EC’s ban on snus in tobacco directive

Ban on snus

A modified Tobacco Products Directive was implemented on December 20 by the European Commission, and declared by new Commissioner Tonio Borg.

Former Health Commissioner John Dalli resigned over a lobbying scandal, among statements that his associate Silvio Zammit proposed to benefit from his contacts to raise an EU ban on snus. Snus continues to be unlawful in accordance with the suggested directive, although the concession enabling} it to be marketed in Sweden remains.

Tobacco products, Dr Borg described, “should look and taste like tobacco” to guarantee that they are less appealing to adolescents who are most likely to start smoking.

While snus is prohibited, no other form oral and nasal tobacco has been established unlawful. But taste – of cigarettes and of smokeless tobacco products – is highly controlled, with a restriction on what are called “characterising flavours.” Additives which hide the harsh taste of tobacco are prohibited, although milder ones may be retained.

As for tobacco products, Dr Borg said that they should not seem like “a candy or a cosmetic product.”

The directive forces warning labels – already implemented in Malta – obligatory, and would have to occupy 75 percent of the front and back of the packaging. Slim cigarettes, considered to be more appealing to certain segments, are as well prohibited.

The possibility to oblige plain packaging for tobacco products had been talked about in the run-up to the directive’s adoption, but it has been unsuccessful to make the cut, although member states are ready to require it in their territory.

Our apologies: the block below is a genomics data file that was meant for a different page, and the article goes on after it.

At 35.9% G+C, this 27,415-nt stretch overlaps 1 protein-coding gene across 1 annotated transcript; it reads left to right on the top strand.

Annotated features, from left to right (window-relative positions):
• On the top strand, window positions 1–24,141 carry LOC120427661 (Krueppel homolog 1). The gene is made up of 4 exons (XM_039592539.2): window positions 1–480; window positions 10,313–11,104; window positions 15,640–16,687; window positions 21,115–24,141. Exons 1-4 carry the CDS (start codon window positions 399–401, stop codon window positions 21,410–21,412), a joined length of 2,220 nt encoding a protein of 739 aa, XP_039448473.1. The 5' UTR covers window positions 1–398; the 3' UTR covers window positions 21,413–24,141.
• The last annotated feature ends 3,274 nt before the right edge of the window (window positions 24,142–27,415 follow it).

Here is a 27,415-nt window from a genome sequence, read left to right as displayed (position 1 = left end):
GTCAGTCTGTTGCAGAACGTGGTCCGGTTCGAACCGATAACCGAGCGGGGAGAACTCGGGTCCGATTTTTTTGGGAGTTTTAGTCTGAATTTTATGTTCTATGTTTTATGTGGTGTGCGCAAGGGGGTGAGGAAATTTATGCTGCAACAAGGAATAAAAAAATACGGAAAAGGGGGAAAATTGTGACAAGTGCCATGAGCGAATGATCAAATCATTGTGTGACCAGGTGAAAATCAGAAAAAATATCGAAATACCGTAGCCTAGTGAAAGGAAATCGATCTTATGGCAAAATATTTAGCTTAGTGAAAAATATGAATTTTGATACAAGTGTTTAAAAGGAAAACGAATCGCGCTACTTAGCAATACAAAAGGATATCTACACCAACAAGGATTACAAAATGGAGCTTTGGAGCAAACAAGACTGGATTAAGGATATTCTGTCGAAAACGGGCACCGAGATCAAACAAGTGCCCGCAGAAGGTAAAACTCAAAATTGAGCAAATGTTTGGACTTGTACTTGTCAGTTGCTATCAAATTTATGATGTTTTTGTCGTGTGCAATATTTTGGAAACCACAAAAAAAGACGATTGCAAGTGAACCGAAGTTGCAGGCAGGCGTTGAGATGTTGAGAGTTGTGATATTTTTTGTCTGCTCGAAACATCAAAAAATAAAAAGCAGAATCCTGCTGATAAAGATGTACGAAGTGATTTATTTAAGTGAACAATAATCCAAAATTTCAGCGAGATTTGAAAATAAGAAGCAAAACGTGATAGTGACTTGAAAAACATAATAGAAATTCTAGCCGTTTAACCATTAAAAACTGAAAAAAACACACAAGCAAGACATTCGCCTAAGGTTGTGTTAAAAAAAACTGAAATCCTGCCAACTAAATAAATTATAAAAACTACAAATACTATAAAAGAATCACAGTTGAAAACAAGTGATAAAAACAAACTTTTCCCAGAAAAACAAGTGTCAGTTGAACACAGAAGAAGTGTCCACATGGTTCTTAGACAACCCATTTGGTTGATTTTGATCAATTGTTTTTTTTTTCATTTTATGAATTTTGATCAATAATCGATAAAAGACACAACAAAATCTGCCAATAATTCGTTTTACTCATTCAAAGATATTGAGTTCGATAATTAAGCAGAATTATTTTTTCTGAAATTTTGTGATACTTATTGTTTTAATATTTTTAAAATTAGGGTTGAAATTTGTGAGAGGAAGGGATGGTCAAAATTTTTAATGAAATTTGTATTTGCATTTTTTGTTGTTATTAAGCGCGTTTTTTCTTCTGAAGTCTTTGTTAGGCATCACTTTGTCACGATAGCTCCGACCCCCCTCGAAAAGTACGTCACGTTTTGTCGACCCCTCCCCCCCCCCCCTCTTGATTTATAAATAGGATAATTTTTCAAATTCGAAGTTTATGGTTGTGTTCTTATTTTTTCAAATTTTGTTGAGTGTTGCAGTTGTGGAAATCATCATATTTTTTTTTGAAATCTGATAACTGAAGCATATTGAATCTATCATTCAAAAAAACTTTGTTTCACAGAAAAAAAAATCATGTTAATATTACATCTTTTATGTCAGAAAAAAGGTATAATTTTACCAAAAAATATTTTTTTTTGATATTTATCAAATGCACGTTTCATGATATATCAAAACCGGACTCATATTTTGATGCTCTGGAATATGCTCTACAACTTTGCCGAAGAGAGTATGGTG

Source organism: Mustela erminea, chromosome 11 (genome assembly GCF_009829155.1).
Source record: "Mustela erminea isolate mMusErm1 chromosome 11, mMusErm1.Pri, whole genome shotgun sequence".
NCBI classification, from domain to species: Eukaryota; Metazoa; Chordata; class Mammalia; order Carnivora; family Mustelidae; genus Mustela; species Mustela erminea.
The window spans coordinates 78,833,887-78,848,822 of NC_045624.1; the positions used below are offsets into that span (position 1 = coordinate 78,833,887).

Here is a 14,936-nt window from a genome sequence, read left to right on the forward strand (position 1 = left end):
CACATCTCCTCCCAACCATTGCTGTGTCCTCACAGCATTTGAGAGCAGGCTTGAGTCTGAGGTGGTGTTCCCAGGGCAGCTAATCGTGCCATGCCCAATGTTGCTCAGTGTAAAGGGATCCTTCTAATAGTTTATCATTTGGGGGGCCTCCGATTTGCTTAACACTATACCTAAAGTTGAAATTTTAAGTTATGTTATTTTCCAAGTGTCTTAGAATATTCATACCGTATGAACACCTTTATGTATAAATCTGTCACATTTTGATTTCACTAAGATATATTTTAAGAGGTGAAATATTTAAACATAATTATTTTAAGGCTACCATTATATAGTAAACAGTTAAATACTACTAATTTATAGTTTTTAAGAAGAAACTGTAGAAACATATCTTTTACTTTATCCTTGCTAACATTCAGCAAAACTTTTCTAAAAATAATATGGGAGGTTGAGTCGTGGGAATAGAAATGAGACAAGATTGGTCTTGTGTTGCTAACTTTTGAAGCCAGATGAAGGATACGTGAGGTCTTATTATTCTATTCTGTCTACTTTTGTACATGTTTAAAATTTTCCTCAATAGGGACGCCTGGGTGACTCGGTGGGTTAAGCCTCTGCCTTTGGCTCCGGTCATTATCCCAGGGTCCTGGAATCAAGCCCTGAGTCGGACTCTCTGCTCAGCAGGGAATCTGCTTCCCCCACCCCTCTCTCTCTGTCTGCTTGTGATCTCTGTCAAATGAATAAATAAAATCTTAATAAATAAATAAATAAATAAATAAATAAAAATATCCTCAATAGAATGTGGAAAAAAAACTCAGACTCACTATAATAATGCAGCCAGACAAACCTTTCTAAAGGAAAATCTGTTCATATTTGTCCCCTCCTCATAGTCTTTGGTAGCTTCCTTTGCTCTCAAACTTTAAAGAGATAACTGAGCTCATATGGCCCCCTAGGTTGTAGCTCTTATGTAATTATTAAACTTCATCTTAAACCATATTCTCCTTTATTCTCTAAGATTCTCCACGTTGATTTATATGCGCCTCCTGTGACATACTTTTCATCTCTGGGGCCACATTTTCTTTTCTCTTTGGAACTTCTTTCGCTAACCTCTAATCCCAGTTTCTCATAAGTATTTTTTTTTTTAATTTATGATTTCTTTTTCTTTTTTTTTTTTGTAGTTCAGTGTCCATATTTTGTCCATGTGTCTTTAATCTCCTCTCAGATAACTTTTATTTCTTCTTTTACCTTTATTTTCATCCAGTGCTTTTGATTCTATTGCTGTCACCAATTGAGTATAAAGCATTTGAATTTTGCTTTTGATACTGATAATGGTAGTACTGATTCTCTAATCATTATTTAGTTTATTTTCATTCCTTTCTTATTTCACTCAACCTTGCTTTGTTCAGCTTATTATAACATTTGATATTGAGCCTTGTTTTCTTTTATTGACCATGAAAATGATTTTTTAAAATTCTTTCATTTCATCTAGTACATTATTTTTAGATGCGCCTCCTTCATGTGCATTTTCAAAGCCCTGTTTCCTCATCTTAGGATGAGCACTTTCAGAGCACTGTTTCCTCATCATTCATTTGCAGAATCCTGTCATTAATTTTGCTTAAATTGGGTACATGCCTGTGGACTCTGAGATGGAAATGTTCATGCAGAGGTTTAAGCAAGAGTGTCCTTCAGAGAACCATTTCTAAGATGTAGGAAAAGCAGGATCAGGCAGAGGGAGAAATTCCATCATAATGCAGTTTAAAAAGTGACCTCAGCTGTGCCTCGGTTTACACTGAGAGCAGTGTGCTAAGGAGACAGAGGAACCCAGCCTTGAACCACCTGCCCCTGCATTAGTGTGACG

The directive’s aim is lengthened to involve electronic cigarettes and herbal cigarettes, which will have to have health warning labels. E-cigarettes which surpass a certain nicotine limit will only be permitted if sanctioned as medicinal products, such as nicotine replacement therapies.

The directive also intends to further manage cross-border distance sales, to guarantee that products are not sold to those under 18, and suggest the establishing of a tracking and tracing system to fight illegal trade.

Dr Borg mentioned that in his hearing at the European Parliament, he agreed to provide the directive by the end of January, and was glad to note that he was six weeks ahead of schedule.

The directive will still require to be implemented by the European Parliament and the European Council – which may themselves change its provisions in the process – and Dr Borg said that it should grow to be EU law before the 2014 European elections. It would then become operational in 2015-16.


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